According to the trailer for their upcoming film, The Interview, James Franco and Seth Rogen (or at least the characters they play) will be sent to North Korea to assassinate Kim Jong Un. As you might imagine, the Supreme Leader isn’t exactly taking this in stride and has promised “merciless retaliation” against the U.S. for the faux assassination.
Extreme? Maybe, but then again you’ve never been fake-killed for millions of people around the world to see — and by Seth Rogen and James Franco no less. Maybe if it had been Jackie Chan or Jean-Claude van Damme (two of Kim’s favorite movie stars), things would be different, but no, it’s the guy who starts Twitter fights with Justin Bieber and the guy who posts the world’s most awkward selfies on Instagram.
And we’re not talking about any old leader here. This is Kim Jong Un, grandson of a god and friend to Dennis Rodman. He isn’t accustomed to being fake-insulted, let alone fake-killed. How would he explain it to all the friends who have to be his friends or else they’d be real-killed? Just something to consider.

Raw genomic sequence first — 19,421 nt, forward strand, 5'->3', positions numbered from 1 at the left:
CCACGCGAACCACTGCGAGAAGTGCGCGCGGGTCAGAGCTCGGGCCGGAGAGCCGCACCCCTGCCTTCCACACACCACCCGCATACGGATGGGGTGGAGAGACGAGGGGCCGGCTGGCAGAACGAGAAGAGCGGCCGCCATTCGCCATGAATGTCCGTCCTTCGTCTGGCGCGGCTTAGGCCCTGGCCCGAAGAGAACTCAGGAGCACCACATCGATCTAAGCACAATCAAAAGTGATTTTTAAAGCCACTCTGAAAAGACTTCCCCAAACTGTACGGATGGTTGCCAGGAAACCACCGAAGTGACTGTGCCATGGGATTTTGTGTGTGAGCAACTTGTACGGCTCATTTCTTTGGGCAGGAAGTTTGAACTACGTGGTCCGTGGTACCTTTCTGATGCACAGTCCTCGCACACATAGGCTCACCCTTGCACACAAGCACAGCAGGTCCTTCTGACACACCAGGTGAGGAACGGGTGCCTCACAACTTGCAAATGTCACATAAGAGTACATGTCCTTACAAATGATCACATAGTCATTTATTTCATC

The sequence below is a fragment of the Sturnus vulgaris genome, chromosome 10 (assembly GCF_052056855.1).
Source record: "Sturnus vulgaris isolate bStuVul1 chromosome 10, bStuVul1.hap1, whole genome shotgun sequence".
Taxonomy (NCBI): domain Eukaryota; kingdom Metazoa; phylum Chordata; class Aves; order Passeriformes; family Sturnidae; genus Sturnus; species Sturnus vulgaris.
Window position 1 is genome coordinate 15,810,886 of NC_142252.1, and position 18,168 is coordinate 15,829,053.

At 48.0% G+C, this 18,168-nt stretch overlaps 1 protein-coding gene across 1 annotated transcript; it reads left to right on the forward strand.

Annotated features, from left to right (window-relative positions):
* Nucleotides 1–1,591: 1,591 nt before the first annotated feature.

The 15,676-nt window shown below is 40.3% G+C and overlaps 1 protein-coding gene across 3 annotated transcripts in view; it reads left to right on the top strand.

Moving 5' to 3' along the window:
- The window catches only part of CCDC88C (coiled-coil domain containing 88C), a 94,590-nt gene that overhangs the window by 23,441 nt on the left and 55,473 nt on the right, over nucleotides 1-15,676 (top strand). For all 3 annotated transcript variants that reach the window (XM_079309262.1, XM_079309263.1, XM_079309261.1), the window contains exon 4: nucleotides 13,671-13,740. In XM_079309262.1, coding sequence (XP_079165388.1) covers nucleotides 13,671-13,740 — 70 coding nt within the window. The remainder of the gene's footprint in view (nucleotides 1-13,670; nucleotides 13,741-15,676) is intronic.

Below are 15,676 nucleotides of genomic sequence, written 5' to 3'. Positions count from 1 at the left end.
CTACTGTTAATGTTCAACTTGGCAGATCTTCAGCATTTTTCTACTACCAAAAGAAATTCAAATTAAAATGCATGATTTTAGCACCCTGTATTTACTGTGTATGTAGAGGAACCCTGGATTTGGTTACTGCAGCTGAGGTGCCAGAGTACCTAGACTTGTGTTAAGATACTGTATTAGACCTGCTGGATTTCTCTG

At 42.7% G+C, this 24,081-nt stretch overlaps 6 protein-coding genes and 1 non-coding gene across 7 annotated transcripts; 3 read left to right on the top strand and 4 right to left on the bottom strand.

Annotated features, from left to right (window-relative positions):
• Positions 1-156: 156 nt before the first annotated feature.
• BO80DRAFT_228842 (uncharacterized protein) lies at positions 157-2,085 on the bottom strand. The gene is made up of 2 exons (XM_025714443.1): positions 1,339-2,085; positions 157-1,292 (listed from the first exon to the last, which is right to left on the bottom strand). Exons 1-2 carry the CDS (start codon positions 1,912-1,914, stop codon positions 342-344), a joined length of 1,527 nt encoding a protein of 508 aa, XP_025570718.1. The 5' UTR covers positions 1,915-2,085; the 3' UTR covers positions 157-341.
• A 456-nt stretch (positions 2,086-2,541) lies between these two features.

Regardless of how you feel about Kim’s reaction, it is by all accounts the most outspoken response to a movie by the state (or in this case, head of state) that is the subject of the film. It is not, however, the first. Here are five other films that have been denounced, condemned or otherwise banned by governments who find that the movies hit too close to home.
Cry Freedom (1987)
Nominated for three Academy Awards in 1988, Cry Freedom chronicled the relationship of journalist Donald Woods (Kevin Kline) and activist Steve Biko (Denzel Washington) during apartheid-era South Africa in the late 1970s. Unsurprisingly, South African officials were somewhat uncomfortable with a film that depicted rampant discrimination, political corruption and racial violence in the segregated country. Though the movie was initially approved by South African censors, explosions and bomb threats accompanied the film’s debut, which may have helped spur the government to action. Stoffel van der Merwe, the Minister of Information, called Cry Freedom “crude propaganda” and said that the portrayal of South African security forces would undermine their public image.